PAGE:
FCC Commissioner Says Her Agency Is Now Just A Giant Rubber Stamp For Sinclair Broadcasting
from the ill-communication dept
If you’ve been napping, the Ajit Pai run FCC has been busy gutting decades-old media consolidation rules just to grease the skids for Sinclair’s planned $3.9 billion acquisition of Tribune. The deal, if completed, would give Sinclair ownership of 230 broadcast stations, reaching 72% of the public with what’s generally considered facts-optional “news” on a good day. Consumer advocates and media watchdogs have been warning about the negative impact such media consolidation has on competition and local reporting for decades, largely to yawns and eye rubs from many in the tech sector.
The importance of limits on media consolidation have seen renewed attention as the United States tries to get a hold of its previously-ignored disinformation problem(s). Last week Deadspin published a video highlighting how Sinclair forces its reporters to parrot factually-dubious commentary in a relatively creepy fashion, much of it blasting any critical reporting on the Trump administration as “fake news”:
It’s worth noting that opposition to Sinclair’s deal is bipartisan in nature. Democrats oppose the deal because it would extend the reach of a “news” organization that has repeatedly been caught parroting Trump disinformation and misleading its audience. But many Conservatives oppose the merger as well, rightly worried that a larger Sinclair could have a stifling impact on smaller news organizations. And many Sinclair employees say they’re frustrated by the company’s policies as well, but note that noncompete and other contract language makes quitting financially untenable:
“After Sinclair Broadcast Group Inc. drew widespread criticism for having anchors read a statement taking aim at the integrity of other U.S. media outlets, many wondered why some of the company?s journalists didn?t just quit.
The short answer is the cost may be too steep. According to copies of two employment contracts reviewed by Bloomberg, some Sinclair employees were subject to a liquidated damages clause for leaving before the term of their agreement was up: one that requires they pay as much as 40 percent of their annual compensation to the company.”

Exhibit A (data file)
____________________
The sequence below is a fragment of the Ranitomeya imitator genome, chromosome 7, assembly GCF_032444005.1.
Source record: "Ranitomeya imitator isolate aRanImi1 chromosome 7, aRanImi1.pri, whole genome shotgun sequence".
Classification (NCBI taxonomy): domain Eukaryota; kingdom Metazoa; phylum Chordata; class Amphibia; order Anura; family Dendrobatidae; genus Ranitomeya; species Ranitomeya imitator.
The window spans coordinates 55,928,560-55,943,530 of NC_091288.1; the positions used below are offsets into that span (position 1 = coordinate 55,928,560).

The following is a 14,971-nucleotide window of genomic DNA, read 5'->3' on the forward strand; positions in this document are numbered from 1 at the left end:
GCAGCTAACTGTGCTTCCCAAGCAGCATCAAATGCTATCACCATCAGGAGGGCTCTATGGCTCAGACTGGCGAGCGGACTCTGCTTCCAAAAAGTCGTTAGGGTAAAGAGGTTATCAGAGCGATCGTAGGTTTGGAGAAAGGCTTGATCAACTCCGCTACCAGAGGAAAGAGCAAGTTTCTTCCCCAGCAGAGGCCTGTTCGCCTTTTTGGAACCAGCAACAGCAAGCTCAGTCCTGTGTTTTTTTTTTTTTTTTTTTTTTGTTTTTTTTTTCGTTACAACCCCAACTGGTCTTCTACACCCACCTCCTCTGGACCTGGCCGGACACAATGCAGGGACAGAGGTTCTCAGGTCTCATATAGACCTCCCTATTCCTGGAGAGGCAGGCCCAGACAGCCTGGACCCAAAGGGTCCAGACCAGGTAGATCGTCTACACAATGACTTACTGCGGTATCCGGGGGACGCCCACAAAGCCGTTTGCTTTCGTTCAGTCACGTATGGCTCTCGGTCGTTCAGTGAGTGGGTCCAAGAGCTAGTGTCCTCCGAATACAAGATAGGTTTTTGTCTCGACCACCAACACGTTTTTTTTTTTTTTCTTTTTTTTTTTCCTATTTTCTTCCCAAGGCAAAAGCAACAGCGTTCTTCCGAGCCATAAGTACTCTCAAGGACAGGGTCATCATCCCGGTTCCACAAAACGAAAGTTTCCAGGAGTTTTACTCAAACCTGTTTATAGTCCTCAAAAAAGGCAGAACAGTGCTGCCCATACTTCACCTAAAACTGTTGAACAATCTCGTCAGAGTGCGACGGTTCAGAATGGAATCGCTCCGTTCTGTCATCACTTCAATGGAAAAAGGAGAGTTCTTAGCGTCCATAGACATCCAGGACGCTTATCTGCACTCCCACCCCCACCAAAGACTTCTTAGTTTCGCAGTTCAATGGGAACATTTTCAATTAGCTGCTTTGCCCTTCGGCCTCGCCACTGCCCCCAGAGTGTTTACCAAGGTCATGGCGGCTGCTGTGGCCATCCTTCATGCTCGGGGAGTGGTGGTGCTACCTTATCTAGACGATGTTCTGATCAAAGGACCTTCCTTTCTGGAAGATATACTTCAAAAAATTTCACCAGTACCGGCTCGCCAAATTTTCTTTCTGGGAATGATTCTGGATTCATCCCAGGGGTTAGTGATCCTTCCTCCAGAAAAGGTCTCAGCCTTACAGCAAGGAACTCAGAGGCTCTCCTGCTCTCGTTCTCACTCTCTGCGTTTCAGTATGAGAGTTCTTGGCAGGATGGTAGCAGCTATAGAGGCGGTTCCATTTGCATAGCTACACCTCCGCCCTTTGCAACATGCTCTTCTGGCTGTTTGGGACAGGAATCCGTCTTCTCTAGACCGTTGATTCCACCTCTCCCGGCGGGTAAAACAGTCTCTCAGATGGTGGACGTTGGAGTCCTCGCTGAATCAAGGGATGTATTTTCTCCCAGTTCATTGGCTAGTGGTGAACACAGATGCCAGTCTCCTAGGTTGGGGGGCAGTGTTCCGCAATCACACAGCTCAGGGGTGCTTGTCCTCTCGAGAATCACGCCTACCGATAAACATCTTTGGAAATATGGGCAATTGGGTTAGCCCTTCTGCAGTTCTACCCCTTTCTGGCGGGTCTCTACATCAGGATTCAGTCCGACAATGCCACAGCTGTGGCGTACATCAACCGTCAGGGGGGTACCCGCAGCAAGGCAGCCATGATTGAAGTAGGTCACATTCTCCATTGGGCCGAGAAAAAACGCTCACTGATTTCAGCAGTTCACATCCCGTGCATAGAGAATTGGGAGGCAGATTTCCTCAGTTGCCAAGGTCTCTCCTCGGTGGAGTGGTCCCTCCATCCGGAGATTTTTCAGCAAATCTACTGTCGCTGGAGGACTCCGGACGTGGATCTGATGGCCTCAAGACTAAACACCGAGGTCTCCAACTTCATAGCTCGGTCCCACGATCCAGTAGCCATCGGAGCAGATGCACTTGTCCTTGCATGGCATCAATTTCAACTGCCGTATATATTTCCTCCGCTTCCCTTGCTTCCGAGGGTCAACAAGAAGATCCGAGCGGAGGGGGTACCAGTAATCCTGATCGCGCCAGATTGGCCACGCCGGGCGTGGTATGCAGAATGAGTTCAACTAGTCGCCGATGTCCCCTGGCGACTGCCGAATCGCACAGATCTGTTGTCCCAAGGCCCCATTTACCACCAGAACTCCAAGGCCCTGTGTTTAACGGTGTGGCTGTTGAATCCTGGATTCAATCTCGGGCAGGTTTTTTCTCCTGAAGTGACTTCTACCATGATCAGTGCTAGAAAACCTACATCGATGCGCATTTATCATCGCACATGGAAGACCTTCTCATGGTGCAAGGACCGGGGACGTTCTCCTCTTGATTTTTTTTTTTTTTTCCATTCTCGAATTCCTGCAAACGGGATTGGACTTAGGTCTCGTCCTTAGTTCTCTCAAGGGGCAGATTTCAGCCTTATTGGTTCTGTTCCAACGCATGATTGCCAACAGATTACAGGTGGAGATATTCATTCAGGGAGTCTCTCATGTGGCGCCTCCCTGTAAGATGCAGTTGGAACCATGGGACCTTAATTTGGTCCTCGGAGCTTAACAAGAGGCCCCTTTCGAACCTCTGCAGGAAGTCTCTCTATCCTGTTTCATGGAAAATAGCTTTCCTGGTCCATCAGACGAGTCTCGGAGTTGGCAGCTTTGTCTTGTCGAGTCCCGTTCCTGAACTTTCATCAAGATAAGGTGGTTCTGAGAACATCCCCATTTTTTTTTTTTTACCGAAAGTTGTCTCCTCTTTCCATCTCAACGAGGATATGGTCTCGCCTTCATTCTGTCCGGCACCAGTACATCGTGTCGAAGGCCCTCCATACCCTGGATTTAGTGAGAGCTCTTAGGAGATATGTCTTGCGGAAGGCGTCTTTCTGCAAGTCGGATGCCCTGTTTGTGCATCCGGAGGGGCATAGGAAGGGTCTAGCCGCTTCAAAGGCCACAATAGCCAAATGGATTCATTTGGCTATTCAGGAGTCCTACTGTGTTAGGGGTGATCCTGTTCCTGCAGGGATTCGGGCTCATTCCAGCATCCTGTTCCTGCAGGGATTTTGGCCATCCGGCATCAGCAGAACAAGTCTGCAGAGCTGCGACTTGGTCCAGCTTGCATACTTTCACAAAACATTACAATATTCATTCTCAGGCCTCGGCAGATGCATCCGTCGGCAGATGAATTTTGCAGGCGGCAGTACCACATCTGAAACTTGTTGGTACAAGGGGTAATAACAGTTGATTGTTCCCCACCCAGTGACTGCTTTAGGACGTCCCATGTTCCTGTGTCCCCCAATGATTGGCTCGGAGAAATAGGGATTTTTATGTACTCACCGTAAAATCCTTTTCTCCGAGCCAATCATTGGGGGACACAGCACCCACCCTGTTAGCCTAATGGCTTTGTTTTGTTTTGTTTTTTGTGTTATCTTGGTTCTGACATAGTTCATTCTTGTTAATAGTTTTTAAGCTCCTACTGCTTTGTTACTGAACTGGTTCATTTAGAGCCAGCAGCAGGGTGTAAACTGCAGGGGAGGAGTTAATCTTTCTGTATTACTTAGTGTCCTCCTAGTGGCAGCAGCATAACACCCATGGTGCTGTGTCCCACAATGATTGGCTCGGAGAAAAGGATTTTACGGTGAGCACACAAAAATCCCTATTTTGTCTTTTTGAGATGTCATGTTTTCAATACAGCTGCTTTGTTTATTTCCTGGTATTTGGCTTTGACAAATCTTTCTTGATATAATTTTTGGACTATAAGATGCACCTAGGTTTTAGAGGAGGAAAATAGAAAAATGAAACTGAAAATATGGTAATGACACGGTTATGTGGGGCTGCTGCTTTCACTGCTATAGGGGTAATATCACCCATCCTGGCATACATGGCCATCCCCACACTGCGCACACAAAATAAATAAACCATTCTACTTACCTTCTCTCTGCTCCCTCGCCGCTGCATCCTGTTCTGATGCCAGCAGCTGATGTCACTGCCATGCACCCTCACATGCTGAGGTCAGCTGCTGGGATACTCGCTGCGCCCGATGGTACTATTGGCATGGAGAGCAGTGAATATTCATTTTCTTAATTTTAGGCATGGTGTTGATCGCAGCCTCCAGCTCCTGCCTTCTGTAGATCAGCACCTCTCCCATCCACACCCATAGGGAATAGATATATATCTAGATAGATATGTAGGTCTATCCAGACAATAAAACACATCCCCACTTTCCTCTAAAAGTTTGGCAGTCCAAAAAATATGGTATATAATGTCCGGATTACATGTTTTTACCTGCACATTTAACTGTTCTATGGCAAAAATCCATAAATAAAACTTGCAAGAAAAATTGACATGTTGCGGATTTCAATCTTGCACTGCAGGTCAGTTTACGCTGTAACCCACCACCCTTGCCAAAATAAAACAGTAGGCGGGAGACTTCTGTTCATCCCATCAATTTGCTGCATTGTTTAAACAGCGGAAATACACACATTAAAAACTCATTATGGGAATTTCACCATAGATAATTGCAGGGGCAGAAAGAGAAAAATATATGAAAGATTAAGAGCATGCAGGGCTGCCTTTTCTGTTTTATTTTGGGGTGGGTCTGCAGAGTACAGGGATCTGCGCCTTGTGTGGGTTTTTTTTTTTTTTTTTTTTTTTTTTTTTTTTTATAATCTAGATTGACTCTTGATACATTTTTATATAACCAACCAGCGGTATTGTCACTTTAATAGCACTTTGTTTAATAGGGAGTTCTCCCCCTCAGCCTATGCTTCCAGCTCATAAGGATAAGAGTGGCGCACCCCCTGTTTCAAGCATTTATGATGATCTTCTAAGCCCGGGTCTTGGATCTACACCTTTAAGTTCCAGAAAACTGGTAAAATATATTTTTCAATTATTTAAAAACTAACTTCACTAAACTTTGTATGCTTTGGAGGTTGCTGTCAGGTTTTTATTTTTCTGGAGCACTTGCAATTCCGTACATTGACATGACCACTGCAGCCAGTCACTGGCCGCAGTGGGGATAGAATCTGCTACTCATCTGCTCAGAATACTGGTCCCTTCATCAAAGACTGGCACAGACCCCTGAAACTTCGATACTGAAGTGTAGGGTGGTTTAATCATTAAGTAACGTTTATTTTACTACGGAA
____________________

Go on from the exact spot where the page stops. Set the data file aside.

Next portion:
While Deadspin’s video brought some welcome attention to our mindless media consolidation problem and the impact it has on quality local reporting, most of the analysis didn’t even tell the full story. For example, few bothered to point out that FCC boss Ajit Pai is already facing a bipartisan investigation by the FCC’s own Inspector General for potential corruption in his dealings with Sinclair. And many overlooked this recent lamentation by Pai’s fellow Commissioner Jessica Rosenworcel on how Pai’s FCC is little more than a glorified rubber stamp for the alternative-fact broadcaster:
“Every element of our media policy is custom-built for the business plan of Sinclair Broadcasting,? says Rosenworcel. ?That is stunning, it is striking, and it looks like something?s wrong. And I?m not the only one to think that. We?re burning down the values of media policy in this agency in order to service this company.”
“Looks like?” Of course none of this is entirely new, and pushing through unpopular megamergers without seriously weighing the negative impact on markets or the public welfare is a time-honored, bipartisan tradition. Much like the man who appointed him, Pai’s just taking existing, long-standing dysfunction, corruption and revolving-door regulation to an entirely new level. And if Pai’s response to the massive net neutrality backlash is any indication, he’s too intellectually and ideologically cocksure to seriously weigh legitimate bipartisan criticism (or the facts) ahead of the Sinclair merger vote later this year.
Being an unelected bureaucrat there’s not much to do about Pai outside of voting out his employer, but hopefully his mindless defense of broadband, media, and even prison phone monopolies at least serves an education function for those with the tendency to ignore a decade of warnings about the downsides of mindless M&A mania.